You can visit the courthouse and view a file between the hours of 8:30am and 4:00pm, Monday through Friday. You can also access information for the Middle District of Florida, toll-free at 1-866-222-8029 # 91. Information about a case may be obtained by providing the Debtor’s social security or tax identification number or the Debtor’s name. The following information is available: whether a case has been filed, when it was filed and under which chapter, the judge assigned to the case, Debtor’s attorney and phone number, trustee and phone number, and date and time of the meeting of creditors required under Section 341 of the Bankruptcy Code. For further information on the VCIS, click here Voice Case Information System.
What is a 341 meeting?
This meeting is referred to as the “meeting of creditors.” All creditors are notified so that they may attend, but their attendance is not required. Debtors have a duty to appear and testify under oath and answer questions by creditors. This meeting is presided over by the trustee assigned to the case and is held approximately 40 days after the petition is filed. Debtors are required to provide photo identification and proof of social security number to the assigned trustee. A Debtor’s failure to appear may result in dismissal of the case. If a continuance or change in the hearing date is sought, the trustee assigned to the case must be contacted. During the COVID era these appearances may be held telephonically and the Debtor may not be required to physically appear.
How long does a bankruptcy filing remain on my credit report?
A maximum of ten years under provisions of the Fair Credit Reporting Act.
How do I get a bankruptcy filing removed from my credit report?
The Bankruptcy Court has no jurisdiction over credit reporting agencies. The Fair Credit Reporting Act, 6 U.S.C. § 605, is the law that controls credit-reporting agencies. The law states that credit reporting agencies may not report a bankruptcy case on a person’s credit report after ten years from the date the bankruptcy case is filed. You may contact the Federal Trade Commission, Bureau of Consumer Protection, Education Division, Washington, D.C. 20580; their phone number is (202) 326-2222. That agency can provide further information on reestablishing credit and addressing credit problems. You can also directly contact the credit bureau(s) reporting the information – e.g., Equifax, Experian, and TransUnion.
What can I do if a creditor keeps trying to collect money after I have filed bankruptcy?
You should immediately notify the creditor in writing that you have filed bankruptcy, and provide them with the case name, case number, and filing date, or a copy of the petition that shows it was filed. If a creditor continues to attempt to collect, the Debtor may be entitled to take legal action against the creditor to obtain a specific order from the court prohibiting the creditor from taking further collection action. However, a formal motion must be filed, in accordance with the Bankruptcy Code and applicable Rules. If the creditor is willfully violating the automatic stay, the Court can hold the creditor in contempt of court and fine the creditor. Any such legal action brought against the creditor will be complex and will normally dictate representation by a qualified bankruptcy attorney. Contact our office immediately so that we are able to resolve any of these issues.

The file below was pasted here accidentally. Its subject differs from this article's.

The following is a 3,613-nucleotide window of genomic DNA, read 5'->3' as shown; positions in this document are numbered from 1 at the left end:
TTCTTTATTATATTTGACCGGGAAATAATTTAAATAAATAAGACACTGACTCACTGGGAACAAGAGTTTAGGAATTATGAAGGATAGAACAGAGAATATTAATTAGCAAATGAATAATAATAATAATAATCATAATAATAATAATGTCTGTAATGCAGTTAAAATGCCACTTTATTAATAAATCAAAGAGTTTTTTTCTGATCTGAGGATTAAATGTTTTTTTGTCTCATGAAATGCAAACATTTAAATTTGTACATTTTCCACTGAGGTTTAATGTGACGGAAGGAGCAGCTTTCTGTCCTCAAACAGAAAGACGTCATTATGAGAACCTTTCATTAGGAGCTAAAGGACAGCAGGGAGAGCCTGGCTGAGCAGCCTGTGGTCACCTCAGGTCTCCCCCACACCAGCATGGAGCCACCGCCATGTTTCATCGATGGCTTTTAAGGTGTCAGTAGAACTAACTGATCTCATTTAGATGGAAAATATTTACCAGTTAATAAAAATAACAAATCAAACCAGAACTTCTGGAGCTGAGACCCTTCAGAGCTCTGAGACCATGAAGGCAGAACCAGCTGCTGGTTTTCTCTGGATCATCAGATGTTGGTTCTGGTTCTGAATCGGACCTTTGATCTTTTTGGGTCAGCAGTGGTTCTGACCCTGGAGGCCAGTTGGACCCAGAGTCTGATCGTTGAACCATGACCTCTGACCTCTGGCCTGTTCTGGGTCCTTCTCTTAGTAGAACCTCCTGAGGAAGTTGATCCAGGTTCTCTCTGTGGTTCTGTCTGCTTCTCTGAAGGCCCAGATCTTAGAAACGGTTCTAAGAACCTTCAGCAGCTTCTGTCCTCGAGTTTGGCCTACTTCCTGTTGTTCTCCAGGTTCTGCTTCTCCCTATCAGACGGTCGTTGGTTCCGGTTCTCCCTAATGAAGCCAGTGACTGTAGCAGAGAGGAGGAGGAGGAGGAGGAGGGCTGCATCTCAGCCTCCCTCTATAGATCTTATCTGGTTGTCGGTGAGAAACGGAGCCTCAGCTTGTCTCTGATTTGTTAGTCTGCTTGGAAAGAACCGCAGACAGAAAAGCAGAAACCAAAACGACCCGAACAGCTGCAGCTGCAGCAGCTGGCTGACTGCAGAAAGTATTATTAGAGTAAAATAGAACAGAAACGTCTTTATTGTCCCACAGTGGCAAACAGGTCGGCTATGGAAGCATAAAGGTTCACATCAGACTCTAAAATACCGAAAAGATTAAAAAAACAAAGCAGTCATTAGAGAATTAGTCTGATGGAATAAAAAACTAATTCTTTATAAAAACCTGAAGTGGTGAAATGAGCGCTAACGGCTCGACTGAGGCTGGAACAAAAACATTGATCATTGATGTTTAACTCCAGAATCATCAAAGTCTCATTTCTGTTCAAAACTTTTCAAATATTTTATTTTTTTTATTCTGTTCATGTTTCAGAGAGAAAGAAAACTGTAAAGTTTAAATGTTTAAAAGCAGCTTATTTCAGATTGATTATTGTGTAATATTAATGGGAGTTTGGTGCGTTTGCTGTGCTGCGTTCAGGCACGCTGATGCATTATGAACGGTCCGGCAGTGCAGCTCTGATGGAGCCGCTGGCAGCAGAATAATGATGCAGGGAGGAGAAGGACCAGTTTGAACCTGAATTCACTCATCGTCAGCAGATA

What is a reaffirmation agreement?
A reaffirmation agreement is an agreement between the Debtor and a creditor that the Debtor will pay all or a portion of the money owed, even though the Debtor has filed bankruptcy. In return, the creditor promises that, as long as payments are made, the creditor will not repossess or take back its collateral. This means that the Debtor will remain personally liable on that debt.
How do I obtain copies or certified copies of documents?
Copies may be obtained directly from the Court for a per page fee as well as certified copies for a per page fee and a certification fee (click here to view fees).
Files that are no longer housed in our courthouse facilities are archived at the Archive Center in Ellenwood, Georgia to retrieve files through the mail; the requestor must include the case name, case number, and search fee for the archived information. Click here to view fee.
However, there is no charge for this information to customers who come to the Clerk’s office. The Clerk’s office will first verify the case was filed in that particular division. The clerk’s office will then provide the “Request for Bankruptcy Case File” form, with the accession number, box number, and location number. Once you receive this information, you may contact the Archive Center in Atlanta, Georgia, for copies. The telephone number for the center is (404) 763-7474, fax number is (404) 763-7815, and their website is: National Archives Center. Please note that the Archive Center requires a fee for this service.